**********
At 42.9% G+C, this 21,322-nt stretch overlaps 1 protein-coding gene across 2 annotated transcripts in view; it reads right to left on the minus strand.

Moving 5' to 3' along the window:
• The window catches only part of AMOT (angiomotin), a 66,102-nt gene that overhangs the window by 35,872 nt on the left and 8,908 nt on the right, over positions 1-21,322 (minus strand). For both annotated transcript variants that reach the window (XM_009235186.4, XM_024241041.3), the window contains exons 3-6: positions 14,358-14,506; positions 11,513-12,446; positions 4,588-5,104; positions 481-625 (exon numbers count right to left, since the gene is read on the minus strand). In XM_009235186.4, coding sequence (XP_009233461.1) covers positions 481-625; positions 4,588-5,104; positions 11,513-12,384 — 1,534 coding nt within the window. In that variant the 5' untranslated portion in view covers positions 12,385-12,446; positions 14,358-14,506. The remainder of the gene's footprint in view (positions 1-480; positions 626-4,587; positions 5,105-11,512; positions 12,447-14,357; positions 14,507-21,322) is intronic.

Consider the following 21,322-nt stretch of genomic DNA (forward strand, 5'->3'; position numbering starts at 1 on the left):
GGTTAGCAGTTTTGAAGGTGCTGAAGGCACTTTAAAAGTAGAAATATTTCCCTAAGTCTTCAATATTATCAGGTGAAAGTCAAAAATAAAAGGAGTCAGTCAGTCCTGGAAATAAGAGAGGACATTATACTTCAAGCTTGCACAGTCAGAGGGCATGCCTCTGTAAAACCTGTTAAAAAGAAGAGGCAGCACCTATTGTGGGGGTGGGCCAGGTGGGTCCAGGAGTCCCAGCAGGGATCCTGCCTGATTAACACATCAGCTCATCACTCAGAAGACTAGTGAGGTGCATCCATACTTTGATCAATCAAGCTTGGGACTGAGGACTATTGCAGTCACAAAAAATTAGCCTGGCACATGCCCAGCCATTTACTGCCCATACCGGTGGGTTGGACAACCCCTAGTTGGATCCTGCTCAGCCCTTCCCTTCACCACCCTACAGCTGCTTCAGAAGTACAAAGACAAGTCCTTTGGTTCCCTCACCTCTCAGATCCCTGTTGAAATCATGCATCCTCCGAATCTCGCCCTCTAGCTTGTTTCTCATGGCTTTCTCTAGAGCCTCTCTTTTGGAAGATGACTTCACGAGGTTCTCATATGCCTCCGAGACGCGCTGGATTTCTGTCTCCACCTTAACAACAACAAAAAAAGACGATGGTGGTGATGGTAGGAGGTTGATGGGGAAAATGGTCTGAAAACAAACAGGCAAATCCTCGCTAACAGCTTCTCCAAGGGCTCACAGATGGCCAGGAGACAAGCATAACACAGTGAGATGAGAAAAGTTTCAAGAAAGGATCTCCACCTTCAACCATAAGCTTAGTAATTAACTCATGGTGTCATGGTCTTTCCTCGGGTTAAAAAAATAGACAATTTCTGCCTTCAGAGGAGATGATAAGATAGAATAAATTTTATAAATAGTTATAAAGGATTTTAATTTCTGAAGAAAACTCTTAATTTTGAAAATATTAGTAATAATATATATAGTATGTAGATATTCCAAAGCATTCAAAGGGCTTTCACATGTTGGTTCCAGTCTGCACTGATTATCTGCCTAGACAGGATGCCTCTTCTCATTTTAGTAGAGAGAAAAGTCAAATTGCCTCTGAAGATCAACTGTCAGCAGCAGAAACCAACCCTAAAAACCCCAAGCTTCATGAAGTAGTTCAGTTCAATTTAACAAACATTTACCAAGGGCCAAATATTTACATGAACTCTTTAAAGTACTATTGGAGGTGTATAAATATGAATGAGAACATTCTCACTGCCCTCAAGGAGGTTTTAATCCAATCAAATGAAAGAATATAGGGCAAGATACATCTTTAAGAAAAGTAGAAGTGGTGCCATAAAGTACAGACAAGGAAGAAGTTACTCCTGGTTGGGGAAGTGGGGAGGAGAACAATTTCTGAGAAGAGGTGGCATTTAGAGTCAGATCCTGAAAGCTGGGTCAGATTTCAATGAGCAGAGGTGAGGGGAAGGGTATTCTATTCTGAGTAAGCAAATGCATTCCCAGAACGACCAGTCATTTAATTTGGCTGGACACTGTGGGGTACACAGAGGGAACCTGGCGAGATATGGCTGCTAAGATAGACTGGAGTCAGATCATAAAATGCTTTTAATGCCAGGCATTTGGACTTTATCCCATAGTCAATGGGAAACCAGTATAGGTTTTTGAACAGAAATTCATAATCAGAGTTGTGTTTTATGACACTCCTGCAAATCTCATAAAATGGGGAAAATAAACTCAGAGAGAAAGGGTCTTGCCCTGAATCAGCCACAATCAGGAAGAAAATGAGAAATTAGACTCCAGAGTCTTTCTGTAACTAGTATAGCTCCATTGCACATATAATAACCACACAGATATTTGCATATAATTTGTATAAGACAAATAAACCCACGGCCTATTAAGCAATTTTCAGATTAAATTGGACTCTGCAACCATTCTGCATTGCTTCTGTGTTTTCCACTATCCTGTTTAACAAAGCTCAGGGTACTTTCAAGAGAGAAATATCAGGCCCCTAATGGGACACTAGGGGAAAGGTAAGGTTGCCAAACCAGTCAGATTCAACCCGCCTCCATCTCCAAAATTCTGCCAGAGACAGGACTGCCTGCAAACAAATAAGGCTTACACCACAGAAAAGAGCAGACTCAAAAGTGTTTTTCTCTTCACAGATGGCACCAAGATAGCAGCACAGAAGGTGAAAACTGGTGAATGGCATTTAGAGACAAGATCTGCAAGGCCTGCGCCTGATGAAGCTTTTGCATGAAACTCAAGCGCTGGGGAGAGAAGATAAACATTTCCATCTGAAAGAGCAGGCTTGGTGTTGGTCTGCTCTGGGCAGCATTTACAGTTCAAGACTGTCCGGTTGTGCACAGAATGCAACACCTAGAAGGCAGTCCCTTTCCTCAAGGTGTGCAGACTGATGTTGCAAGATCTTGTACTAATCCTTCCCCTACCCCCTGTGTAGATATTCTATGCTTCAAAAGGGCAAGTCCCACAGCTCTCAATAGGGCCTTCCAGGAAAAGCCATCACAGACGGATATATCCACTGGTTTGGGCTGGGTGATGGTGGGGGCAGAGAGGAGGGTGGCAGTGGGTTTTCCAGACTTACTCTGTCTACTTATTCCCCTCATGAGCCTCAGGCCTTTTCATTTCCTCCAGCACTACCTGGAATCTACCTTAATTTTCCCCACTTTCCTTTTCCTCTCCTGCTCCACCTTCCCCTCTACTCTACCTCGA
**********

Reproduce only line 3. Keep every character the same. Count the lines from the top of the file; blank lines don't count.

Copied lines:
• The window catches only part of AMOT (angiomotin), a 66,102-nt gene that overhangs the window by 35,872 nt on the left and 8,908 nt on the right, over positions 1-21,322 (minus strand). For both annotated transcript variants that reach the window (XM_009235186.4, XM_024241041.3), the window contains exons 3-6: positions 14,358-14,506; positions 11,513-12,446; positions 4,588-5,104; positions 481-625 (exon numbers count right to left, since the gene is read on the minus strand). In XM_009235186.4, coding sequence (XP_009233461.1) covers positions 481-625; positions 4,588-5,104; positions 11,513-12,384 — 1,534 coding nt within the window. In that variant the 5' untranslated portion in view covers positions 12,385-12,446; positions 14,358-14,506. The remainder of the gene's footprint in view (positions 1-480; positions 626-4,587; positions 5,105-11,512; positions 12,447-14,357; positions 14,507-21,322) is intronic.